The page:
I don’t know about you, but sometimes I wonder how safe all the information is that I share with companies whom I trust with my business. Plus, as a small business owner, your customers put their trust in you to keep their information safe. Are you taking that trust seriously?
Today is Data Privacy Day where the focus is placed on making sure all of the data we share is safe guarded and handled with dignity. I was thrilled to hear about this celebration from Shred-It, a document destruction company. And they offered up these tips for you to use to ensure you are taking the right steps.
The following is a checklist for small businesses who are often more vulnerable than larger organizations, illustrating how you can protect your company and your customers from security breaches, which potentially lead to identity theft and fraud:
Security policies and training — People are one of the weakest links in information security: employee negligence or wrongdoing is among the most common causes of security breaches.
- Implement and train employees to follow formal information security policies that protect the private information of employees and customers.
- Limit the number of people who have access to and/or handle confidential documents. Be careful when hiring new employees and perform full reference checks and, where warranted, ask new hires to sign confidentiality agreements.
Information security strategy — A focused evaluation of an organization’s operational risks will allow the company to identify common breach points in the major functions of the organization.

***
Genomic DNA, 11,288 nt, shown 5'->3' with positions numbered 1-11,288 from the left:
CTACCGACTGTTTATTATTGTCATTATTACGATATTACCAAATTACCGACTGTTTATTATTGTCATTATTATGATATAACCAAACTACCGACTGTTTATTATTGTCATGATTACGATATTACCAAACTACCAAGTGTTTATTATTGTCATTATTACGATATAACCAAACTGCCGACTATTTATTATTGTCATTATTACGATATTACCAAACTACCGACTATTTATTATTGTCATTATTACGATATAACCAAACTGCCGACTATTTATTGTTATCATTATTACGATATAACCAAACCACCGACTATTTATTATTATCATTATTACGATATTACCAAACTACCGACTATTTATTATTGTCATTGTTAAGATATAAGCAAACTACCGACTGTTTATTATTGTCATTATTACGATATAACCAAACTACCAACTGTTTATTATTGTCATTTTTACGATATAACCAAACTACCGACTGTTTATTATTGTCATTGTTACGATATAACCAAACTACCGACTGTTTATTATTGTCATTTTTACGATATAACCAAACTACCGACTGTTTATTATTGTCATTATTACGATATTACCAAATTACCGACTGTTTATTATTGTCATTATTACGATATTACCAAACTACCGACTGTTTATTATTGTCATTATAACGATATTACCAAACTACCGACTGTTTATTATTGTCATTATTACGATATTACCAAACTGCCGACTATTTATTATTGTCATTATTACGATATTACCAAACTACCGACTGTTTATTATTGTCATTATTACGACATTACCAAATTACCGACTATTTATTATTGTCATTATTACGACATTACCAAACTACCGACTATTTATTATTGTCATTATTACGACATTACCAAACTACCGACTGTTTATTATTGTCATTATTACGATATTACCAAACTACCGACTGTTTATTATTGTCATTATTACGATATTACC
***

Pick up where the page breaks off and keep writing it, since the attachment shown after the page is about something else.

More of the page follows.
- Conduct a periodic security audit to confirm that policies are being upheld.
- Identify and seal security loopholes at every stage of the information cycle, from data generation and storage, to the transfer of data from location to location, and document destruction.
- Develop a comprehensive strategy to manage unique security risks; target both paper-based and electronic information sources.
Paper-based information sources — A number of security breaches can be traced back to mishandled, lost or stolen paper documents.
- Introduce a shred-all policy to ensure that all waste paper is securely destroyed on a regular basis.
- Hire a reliable third-party vendor to implement a secure document destruction program.
- Make sure the vendor has a reliable shredding methodology and special equipment — do not allow unshredded paper to be stored and/or hauled cross country to be shred at a later date and location.
- Request certification that your paper waste has been securely destroyed.
So there you go. Take a look at what you are doing in your company to uphold data privacy. Do it today before you forget. Your customers will thank you for it.